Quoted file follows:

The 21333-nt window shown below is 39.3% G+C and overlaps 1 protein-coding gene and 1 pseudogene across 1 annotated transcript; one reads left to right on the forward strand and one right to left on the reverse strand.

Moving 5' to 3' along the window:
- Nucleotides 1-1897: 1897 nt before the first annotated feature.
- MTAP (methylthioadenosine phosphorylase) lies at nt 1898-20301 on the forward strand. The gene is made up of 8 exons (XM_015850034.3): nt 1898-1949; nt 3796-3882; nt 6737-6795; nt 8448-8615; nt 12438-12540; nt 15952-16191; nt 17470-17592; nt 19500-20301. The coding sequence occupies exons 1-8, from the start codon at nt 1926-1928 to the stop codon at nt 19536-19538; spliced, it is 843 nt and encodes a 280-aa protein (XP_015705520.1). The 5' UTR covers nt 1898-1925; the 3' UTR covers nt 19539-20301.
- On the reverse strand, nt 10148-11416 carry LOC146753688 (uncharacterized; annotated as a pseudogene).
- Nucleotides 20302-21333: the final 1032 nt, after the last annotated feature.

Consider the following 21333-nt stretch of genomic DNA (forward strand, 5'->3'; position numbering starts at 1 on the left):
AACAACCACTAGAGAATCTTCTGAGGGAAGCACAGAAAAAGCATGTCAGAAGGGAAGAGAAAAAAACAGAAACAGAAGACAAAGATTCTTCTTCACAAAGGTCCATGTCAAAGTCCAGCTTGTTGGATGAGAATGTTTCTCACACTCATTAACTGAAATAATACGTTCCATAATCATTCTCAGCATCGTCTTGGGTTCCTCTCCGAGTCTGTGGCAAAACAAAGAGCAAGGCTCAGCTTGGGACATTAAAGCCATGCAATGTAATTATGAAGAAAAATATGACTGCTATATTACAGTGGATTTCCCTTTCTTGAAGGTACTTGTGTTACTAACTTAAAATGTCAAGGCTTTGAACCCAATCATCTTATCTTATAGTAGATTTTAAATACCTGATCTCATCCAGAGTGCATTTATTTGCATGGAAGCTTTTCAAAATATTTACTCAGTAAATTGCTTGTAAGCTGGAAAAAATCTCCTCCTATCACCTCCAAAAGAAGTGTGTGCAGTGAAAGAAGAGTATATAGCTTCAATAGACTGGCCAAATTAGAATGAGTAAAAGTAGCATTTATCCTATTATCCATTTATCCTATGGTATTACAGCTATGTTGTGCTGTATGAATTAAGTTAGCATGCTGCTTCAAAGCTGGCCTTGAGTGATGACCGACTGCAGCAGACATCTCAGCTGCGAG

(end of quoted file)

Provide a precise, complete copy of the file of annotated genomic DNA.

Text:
The 21333-nt window shown below is 39.3% G+C and overlaps 1 protein-coding gene and 1 pseudogene across 1 annotated transcript; one reads left to right on the forward strand and one right to left on the reverse strand.

Moving 5' to 3' along the window:
- Nucleotides 1-1897: 1897 nt before the first annotated feature.
- MTAP (methylthioadenosine phosphorylase) lies at nt 1898-20301 on the forward strand. The gene is made up of 8 exons (XM_015850034.3): nt 1898-1949; nt 3796-3882; nt 6737-6795; nt 8448-8615; nt 12438-12540; nt 15952-16191; nt 17470-17592; nt 19500-20301. The coding sequence occupies exons 1-8, from the start codon at nt 1926-1928 to the stop codon at nt 19536-19538; spliced, it is 843 nt and encodes a 280-aa protein (XP_015705520.1). The 5' UTR covers nt 1898-1925; the 3' UTR covers nt 19539-20301.
- On the reverse strand, nt 10148-11416 carry LOC146753688 (uncharacterized; annotated as a pseudogene).
- Nucleotides 20302-21333: the final 1032 nt, after the last annotated feature.

Consider the following 21333-nt stretch of genomic DNA (forward strand, 5'->3'; position numbering starts at 1 on the left):
AACAACCACTAGAGAATCTTCTGAGGGAAGCACAGAAAAAGCATGTCAGAAGGGAAGAGAAAAAAACAGAAACAGAAGACAAAGATTCTTCTTCACAAAGGTCCATGTCAAAGTCCAGCTTGTTGGATGAGAATGTTTCTCACACTCATTAACTGAAATAATACGTTCCATAATCATTCTCAGCATCGTCTTGGGTTCCTCTCCGAGTCTGTGGCAAAACAAAGAGCAAGGCTCAGCTTGGGACATTAAAGCCATGCAATGTAATTATGAAGAAAAATATGACTGCTATATTACAGTGGATTTCCCTTTCTTGAAGGTACTTGTGTTACTAACTTAAAATGTCAAGGCTTTGAACCCAATCATCTTATCTTATAGTAGATTTTAAATACCTGATCTCATCCAGAGTGCATTTATTTGCATGGAAGCTTTTCAAAATATTTACTCAGTAAATTGCTTGTAAGCTGGAAAAAATCTCCTCCTATCACCTCCAAAAGAAGTGTGTGCAGTGAAAGAAGAGTATATAGCTTCAATAGACTGGCCAAATTAGAATGAGTAAAAGTAGCATTTATCCTATTATCCATTTATCCTATGGTATTACAGCTATGTTGTGCTGTATGAATTAAGTTAGCATGCTGCTTCAAAGCTGGCCTTGAGTGATGACCGACTGCAGCAGACATCTCAGCTGCGAG